Koreas thaw accelerates after Pyongyang agrees to talks
First inter-Korean dialogue in over two years to focus on Winter Olympics participation
A man watches a TV screen in Seoul, South Korea, showing footage of a North Korean missile launch and the country’s leader, Kim Jong-un. Photograph: Ahn Young-joon/AP
The talks – the first inter-Korean dialogue in more than two years – will focus on the North’s potential participation in next month’s Winter Olympics, which will be held in Pyeongchang, South Korea.
The move represents a turnaround in the approach of North Korea, which throughout last year shunned dialogue as it focused on the development of an array of ballistic missiles and tested its largest nuclear weapon to date.
The development comes less than a day after Washington and Seoul agreed to postpone their annual springtime military exercises, which regularly raise the hackles of the regime in Pyongyang and are often used as a pretext for provocations.
After launching its most advanced rocket yet in November, North Korean leader Kim Jong-un declared the completion of the nation’s nuclear force, prompting speculation about a potential opening for negotiations.
On Friday, the regime confirmed such predictions, agreeing to meet South Korean officials on Tuesday, most likely in the border village of Panmunjom.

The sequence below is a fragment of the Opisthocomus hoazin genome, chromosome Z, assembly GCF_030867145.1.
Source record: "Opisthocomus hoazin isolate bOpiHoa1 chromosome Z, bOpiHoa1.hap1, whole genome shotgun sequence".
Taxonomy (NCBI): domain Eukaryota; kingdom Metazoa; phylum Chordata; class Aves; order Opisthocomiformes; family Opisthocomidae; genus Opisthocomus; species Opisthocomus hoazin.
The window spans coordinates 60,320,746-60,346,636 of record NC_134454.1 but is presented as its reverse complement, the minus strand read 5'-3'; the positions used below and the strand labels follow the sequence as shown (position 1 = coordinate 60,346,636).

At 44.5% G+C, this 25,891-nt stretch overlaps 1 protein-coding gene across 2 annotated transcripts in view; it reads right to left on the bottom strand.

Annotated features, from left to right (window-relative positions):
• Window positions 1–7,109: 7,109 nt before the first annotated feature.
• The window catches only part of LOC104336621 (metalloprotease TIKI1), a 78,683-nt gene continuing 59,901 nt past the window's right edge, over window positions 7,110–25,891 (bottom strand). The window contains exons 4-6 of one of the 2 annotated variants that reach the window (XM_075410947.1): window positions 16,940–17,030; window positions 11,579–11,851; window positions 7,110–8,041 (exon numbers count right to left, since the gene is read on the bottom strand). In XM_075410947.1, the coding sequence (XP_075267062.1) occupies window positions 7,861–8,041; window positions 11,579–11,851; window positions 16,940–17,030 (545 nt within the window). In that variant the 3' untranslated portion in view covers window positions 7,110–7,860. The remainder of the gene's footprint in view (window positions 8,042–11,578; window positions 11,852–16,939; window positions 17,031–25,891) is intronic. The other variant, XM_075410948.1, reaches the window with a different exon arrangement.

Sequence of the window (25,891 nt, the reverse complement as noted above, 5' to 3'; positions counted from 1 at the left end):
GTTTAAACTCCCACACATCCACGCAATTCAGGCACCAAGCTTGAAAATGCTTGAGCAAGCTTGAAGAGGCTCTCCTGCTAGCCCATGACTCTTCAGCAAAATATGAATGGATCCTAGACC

Korea experts have long been sceptical about such proposals, viewing them as means for the North to lower tensions while continuing to develop its ballistic missiles and nuclear weapons programmes.
Such talks also run the risk of driving a wedge between the US and South Korea – two long-time allies whose presidents hold diverging opinions on how to deal with the threat from Pyongyang.
The US has been ambivalent on the topic of inter-Korean dialogue and fears talks could undermine Washington’s “maximum pressure” approach to denuclearising North Korea.
South Korean officials have played down such concerns, saying the focus of discussion would be on Pyongyang’s participation in the Winter Olympics.
Cheong Seong-chang, a senior fellow at the Sejong Institute think tank, said the scope of the talks would be limited as South Korea cannot unilaterally pursue engagement with the regime.
“North Korea has no interest in denuclearising or freezing its nuclear programme. Rather they are working to deploy and mass-produce nuclear warheads and ballistic missiles,” he said.
On Thursday, US president Donald Trump appeared to claim credit for the developments, tweeting that the talks were a “good thing”.
“Does anybody really believe that talks and dialogue would be going on between North and South Korea right now if I wasn’t firm, strong and willing to commit our total ‘might’ against the North,” the US president tweeted.
Seoul hopes North Korea’s participation in the Olympics could pave the wave for reduced tensions in the region and broader discussions about North Korea’s nuclear programme.
However, experts have already suggested that South Korea could violate international sanctions if it offers financial assistance to its reclusive neighbour to attend the event or if it invites blacklisted individuals. – Copyright The Financial Times Limited 2018